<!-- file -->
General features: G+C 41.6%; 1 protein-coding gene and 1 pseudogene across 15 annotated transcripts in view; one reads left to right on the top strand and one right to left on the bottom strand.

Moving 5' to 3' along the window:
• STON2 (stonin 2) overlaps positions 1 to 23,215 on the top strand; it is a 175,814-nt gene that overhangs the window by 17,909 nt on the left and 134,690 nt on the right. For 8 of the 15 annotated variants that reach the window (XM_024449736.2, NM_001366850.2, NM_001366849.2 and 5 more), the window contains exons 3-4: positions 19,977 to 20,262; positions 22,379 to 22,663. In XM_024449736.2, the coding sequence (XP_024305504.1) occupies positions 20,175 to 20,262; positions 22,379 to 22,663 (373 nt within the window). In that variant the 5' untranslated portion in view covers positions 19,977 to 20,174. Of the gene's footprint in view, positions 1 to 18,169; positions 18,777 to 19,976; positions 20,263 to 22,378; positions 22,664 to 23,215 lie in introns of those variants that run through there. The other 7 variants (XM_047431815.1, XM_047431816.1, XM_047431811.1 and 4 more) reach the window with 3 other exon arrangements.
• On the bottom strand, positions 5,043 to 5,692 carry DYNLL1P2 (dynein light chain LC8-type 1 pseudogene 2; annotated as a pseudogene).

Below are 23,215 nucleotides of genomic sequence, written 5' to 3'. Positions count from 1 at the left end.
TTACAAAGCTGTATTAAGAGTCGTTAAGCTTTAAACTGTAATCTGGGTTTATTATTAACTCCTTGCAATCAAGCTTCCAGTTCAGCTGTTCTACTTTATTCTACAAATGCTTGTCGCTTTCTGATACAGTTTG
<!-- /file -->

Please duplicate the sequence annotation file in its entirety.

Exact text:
General features: G+C 41.6%; 1 protein-coding gene and 1 pseudogene across 15 annotated transcripts in view; one reads left to right on the top strand and one right to left on the bottom strand.

Moving 5' to 3' along the window:
• STON2 (stonin 2) overlaps positions 1 to 23,215 on the top strand; it is a 175,814-nt gene that overhangs the window by 17,909 nt on the left and 134,690 nt on the right. For 8 of the 15 annotated variants that reach the window (XM_024449736.2, NM_001366850.2, NM_001366849.2 and 5 more), the window contains exons 3-4: positions 19,977 to 20,262; positions 22,379 to 22,663. In XM_024449736.2, the coding sequence (XP_024305504.1) occupies positions 20,175 to 20,262; positions 22,379 to 22,663 (373 nt within the window). In that variant the 5' untranslated portion in view covers positions 19,977 to 20,174. Of the gene's footprint in view, positions 1 to 18,169; positions 18,777 to 19,976; positions 20,263 to 22,378; positions 22,664 to 23,215 lie in introns of those variants that run through there. The other 7 variants (XM_047431815.1, XM_047431816.1, XM_047431811.1 and 4 more) reach the window with 3 other exon arrangements.
• On the bottom strand, positions 5,043 to 5,692 carry DYNLL1P2 (dynein light chain LC8-type 1 pseudogene 2; annotated as a pseudogene).

Below are 23,215 nucleotides of genomic sequence, written 5' to 3'. Positions count from 1 at the left end.
TTACAAAGCTGTATTAAGAGTCGTTAAGCTTTAAACTGTAATCTGGGTTTATTATTAACTCCTTGCAATCAAGCTTCCAGTTCAGCTGTTCTACTTTATTCTACAAATGCTTGTCGCTTTCTGATACAGTTTG